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Nander De Sedas Joins Exceptionally Deep Group Of 2020 MLB Draft-Eligible Sophomores

Image credit: Nander De Sedas (Photo by Don Juan Moore/Getty Images)

A later draft date in 2020 is very good news for a few college players.

The 2020 MLB Draft will begin June 8—five days later than 2019, when the draft began June 3. Players are eligible for the draft if they turn 21 within 45 days of the final day of draft, so those five extra days can make a big difference.

All four-year college redshirt sophomores, juniors and seniors as well as high school seniors and junior college players are eligible for the draft. In addition, any four-year college player who turns 21 by July 25, 2020 is also eligible.

Florida State shortstop Nander De Sedas (July 25, 1999), Southern California outfielder Preston Hartsell (July 25, 1999) and Southern California righthander Chandler Champlain (July 23, 1999) will all be draft-eligible sophomores. If the draft had been held on June 3 like it was last year, none of the three would have been eligible.

De Sedas was the highest-ranked high school position player of the 2018 draft class who made it to school. He was drafted by the Brewers in the 29th round, but was rated the No. 28 overall player in the class thanks to his defensive actions at shortstop and raw power from both sides of the plate.

Over the summer prior to his senior year at Montverde (Fla.) Academy, De Sedas appeared to be following in the path of Francisco Lindor—also a Montverde product and switch-hitting shortstop—as an eventual first-round pick, but his struggles with the bat during his spring season caused his stock to drop. He struggled in his freshman season with Florida State as well—to the tune of a .231/.353/.337 slash line—but he has the toolset that could still entice teams if he begins to make progress during his draft-eligible sophomore season.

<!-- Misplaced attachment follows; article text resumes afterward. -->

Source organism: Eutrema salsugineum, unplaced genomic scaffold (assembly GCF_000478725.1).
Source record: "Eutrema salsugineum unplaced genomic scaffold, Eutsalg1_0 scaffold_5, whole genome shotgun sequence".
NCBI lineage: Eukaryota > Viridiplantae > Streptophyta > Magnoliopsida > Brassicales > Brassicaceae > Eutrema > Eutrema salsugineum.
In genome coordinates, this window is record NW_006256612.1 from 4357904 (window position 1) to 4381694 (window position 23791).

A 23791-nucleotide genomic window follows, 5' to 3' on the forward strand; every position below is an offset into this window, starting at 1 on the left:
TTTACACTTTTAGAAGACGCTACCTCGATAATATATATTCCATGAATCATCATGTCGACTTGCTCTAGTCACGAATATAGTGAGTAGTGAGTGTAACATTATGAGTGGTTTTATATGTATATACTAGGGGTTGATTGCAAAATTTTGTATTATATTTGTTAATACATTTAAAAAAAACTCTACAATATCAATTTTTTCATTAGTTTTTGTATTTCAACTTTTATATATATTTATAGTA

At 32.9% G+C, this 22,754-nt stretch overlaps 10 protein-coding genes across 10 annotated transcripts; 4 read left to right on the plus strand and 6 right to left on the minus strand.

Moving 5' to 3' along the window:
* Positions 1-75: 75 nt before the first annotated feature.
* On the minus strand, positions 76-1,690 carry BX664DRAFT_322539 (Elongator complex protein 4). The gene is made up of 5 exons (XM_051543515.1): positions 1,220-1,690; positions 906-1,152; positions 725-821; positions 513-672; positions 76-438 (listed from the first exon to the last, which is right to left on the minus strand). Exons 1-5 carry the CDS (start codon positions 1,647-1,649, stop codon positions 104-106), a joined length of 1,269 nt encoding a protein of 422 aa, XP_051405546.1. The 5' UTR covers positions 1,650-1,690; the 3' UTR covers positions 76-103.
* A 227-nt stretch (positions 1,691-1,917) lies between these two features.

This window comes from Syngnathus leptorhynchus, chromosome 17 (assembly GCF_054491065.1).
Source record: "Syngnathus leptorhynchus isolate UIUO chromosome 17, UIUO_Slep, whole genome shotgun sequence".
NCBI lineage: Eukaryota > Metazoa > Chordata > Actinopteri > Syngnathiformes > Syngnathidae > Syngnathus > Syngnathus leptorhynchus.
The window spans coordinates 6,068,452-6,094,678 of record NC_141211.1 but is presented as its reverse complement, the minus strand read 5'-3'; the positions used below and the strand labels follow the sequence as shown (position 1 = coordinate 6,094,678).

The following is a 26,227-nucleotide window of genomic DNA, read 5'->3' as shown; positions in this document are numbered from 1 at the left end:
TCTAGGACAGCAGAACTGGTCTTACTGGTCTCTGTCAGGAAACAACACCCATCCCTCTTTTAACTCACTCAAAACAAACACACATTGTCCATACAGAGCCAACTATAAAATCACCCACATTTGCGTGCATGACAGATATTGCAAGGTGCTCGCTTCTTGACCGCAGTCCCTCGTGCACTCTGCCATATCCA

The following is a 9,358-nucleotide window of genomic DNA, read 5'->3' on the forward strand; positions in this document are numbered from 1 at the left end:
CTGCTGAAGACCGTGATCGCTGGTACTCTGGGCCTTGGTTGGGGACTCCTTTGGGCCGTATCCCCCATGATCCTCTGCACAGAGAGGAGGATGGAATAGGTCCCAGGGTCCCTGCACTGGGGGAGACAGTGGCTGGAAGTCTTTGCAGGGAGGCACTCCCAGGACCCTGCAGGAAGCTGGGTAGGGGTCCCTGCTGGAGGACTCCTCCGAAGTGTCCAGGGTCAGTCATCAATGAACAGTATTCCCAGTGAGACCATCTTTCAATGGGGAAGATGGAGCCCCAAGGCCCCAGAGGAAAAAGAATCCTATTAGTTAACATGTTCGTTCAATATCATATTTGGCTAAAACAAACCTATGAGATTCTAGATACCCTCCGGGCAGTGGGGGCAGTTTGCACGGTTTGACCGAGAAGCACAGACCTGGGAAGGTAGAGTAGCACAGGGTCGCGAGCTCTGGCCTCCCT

De Sedas, Champlain and Hartsell join what looks to be an exceptionally deep class of draft-eligible sophomores. Georgia righthander Cole Wilcox, Mississippi State righthander J.T. Ginn, Arizona catcher Austin Wells (the Pac-12 freshman of the year), Louisiana State righthander Cole Henry, Florida State outfielder Elijah Cabell, Miami righthander Slade Cecconi, Florida infielder Cory Acton, Vanderbilt righthander Ethan Smith and North Carolina first baseman Aaron Sabato are among prominent prospects who will be draft-eligible sophomores next June.

Technically, Ohio State quarterback Justin Fields is also a draft-eligible sophomore, although he hasn’t played a game of baseball since high school.

Being a draft-eligible sophomore means a player has additional leverage beyond that of a traditional draft-eligible junior. While the junior can opt to not sign and return for a senior season, he would do so knowing he will have very little negotiating leverage as a senior.

A draft-eligible sophomore can be more choosy, knowing that if they return to school, they would still be draft eligible two more times.

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